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...and in MS3, you lose your empathy

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  • ...and in MS3, you lose your empathy

    Just finished a very interesting and (I thought) insightful book into how some doctors think while practicing and the effect of various factors on doctors' emotions. It is What Doctors Feel by Danielle Ofri, MD who practices at Bellevue Hospital in NYC. I particularly found doctor humor interesting and the change in MS3 from classroom to hands-on experience and the impact on empathy (according to scientific studies, not her opinion, but she has written an article for Slate on the subject). Wondering if anyone else has read the book - are her findings realistic?

    She also discussed The House of God, which I have on my to-do list. Apparently, it's a classic read for doctors. True?
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  • #2
    House of God is mandatory reading.  Yes, it's cynical, but negativity has to be addressed, not ignored.

    And yes, when you actually start seeing patients, you do learn that a lot our education, effort, and empathy is wasted...but that doesn't invalidate it for all the times when it makes a profound difference.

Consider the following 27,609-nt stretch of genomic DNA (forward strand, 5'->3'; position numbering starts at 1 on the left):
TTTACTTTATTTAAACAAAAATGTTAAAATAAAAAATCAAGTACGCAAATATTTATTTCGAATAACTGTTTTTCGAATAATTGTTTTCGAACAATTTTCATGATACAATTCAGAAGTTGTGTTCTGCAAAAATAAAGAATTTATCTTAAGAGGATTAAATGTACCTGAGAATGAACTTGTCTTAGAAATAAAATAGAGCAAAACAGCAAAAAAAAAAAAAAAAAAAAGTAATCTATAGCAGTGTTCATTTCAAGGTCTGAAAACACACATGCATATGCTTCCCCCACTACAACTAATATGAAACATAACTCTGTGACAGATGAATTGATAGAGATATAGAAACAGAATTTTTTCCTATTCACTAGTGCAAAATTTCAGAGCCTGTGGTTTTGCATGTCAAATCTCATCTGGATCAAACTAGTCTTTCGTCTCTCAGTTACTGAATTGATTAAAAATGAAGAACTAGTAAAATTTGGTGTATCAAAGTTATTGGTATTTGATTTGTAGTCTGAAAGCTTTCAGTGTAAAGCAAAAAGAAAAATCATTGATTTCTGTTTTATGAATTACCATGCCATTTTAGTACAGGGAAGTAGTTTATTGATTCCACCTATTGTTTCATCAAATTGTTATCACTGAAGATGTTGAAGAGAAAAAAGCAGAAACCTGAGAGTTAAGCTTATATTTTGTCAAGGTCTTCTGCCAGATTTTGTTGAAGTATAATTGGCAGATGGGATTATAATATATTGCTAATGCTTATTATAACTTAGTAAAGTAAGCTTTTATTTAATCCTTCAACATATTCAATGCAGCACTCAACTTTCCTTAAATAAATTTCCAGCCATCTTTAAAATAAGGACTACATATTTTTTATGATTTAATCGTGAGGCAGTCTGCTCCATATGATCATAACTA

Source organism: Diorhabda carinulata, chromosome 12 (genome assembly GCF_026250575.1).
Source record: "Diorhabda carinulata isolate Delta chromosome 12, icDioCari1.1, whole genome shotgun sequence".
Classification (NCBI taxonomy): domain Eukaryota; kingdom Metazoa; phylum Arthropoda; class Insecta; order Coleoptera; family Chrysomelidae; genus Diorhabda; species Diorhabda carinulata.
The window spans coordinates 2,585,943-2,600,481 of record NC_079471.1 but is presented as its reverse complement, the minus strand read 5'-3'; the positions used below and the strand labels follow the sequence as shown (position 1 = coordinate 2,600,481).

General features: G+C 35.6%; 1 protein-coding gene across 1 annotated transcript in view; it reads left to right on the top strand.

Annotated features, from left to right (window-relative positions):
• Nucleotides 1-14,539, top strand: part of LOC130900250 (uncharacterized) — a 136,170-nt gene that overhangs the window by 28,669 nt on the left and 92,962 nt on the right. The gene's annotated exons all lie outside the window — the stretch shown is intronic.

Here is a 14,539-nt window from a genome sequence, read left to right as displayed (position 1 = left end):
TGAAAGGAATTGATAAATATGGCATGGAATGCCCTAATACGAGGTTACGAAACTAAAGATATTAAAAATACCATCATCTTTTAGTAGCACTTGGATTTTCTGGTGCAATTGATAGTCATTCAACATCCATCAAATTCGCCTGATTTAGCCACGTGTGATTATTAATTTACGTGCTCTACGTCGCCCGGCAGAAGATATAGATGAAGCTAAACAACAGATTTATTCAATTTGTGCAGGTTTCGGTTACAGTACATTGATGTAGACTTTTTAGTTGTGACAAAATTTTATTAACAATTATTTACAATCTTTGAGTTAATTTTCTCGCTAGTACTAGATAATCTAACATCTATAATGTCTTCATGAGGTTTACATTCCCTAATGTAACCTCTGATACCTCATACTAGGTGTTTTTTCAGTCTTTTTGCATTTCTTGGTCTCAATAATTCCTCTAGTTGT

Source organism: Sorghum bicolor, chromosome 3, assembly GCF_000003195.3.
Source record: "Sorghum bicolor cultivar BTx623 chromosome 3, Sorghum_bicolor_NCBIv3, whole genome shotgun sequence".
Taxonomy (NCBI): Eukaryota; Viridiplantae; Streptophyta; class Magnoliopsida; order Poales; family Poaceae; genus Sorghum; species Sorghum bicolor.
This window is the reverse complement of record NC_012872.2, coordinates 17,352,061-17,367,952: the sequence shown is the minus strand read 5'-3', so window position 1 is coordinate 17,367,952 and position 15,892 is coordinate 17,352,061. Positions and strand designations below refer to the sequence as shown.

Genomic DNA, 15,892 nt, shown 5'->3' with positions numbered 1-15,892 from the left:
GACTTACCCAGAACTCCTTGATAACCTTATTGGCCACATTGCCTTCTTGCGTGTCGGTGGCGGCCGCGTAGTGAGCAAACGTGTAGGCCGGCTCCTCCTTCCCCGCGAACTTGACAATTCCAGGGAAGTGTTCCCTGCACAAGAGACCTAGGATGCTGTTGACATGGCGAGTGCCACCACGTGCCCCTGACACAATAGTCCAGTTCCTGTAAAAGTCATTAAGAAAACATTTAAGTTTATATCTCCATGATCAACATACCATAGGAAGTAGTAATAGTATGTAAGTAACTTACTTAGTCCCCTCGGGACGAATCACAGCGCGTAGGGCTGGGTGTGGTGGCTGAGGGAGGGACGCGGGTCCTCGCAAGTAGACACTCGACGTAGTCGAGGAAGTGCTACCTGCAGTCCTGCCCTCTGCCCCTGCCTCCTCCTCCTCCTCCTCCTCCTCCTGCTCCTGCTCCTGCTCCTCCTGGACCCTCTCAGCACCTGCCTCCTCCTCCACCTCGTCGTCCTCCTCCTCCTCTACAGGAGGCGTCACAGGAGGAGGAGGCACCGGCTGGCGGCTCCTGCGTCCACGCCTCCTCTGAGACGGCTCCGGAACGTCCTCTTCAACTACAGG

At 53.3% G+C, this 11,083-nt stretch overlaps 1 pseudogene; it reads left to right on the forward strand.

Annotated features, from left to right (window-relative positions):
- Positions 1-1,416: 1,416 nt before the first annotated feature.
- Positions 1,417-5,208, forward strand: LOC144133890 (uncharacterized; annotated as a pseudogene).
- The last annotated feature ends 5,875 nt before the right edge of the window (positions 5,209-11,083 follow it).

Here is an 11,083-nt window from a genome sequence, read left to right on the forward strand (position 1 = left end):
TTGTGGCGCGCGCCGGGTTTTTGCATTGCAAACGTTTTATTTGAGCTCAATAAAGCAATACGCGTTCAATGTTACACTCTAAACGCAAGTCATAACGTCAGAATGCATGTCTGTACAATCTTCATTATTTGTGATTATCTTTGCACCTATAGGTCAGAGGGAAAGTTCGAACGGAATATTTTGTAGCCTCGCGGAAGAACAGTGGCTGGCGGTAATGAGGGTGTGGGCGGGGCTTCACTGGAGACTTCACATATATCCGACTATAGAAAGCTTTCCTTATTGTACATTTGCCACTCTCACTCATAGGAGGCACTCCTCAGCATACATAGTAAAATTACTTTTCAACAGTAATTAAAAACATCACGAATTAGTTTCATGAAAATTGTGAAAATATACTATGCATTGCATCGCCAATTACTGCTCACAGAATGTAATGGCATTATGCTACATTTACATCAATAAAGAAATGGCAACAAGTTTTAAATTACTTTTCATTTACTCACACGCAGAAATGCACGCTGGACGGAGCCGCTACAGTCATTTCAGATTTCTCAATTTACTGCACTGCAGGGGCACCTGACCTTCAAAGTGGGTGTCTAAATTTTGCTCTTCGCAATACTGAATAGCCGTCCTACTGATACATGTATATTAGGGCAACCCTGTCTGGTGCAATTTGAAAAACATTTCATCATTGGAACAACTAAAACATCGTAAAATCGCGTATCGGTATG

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    • #3
      Have read House of God. I prolly have a different opinion than most because of my background, so don't mean to offend anyone. Everyone has a different tolerance for mental stress and "abuse" that can occur during training. Depends on your genetic makeup, how you were raised, etc. I do think most MDs are "tough" or become tough to deal with training.

      I had a bob/different career for 4 years before embarking on training, as well as more life experiences than most of my peers. Not saying I left med school unscathed, but I did feel like I was able to handle certain things better than most of my peers because I was a little older, etc. Although I did have a mini melt down when I realized how hard derm was to get into and it was looking slim that I wouldn't get in (another story).

      In a high volume outpatient practice it's easy to just  churn through patients but I still get humbled by my patients and their diagnoses (yes I treat more than just acne and warts!). I also see sick patients in the hospital which I really enjoy.

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      • #4
        I've never read the book so I'm not sure the conclusions she draws from it, but these are my thoughts on the subject. I think this is still going to be highly individualized based on each person and specialty, and a big goal of training should be to make sure you match your own personality with the current career path.

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        • #5
          I read Ofri's book about a year ago (maybe longer) and found it to be quite realistic. If anything, she is more thoughtful and empathetic than most. At one time, she was a regular contributor to the NYT Health section, but I do not recall reading her column for some time.

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          • #6
            House of God is very outdated as far as training paradigms go, so most residents now wont live through those kinds of conditions. Also, he was a bit of a cynical person, however, there are some excellent takeaways in that book that are shrouded in cynicism but really are great.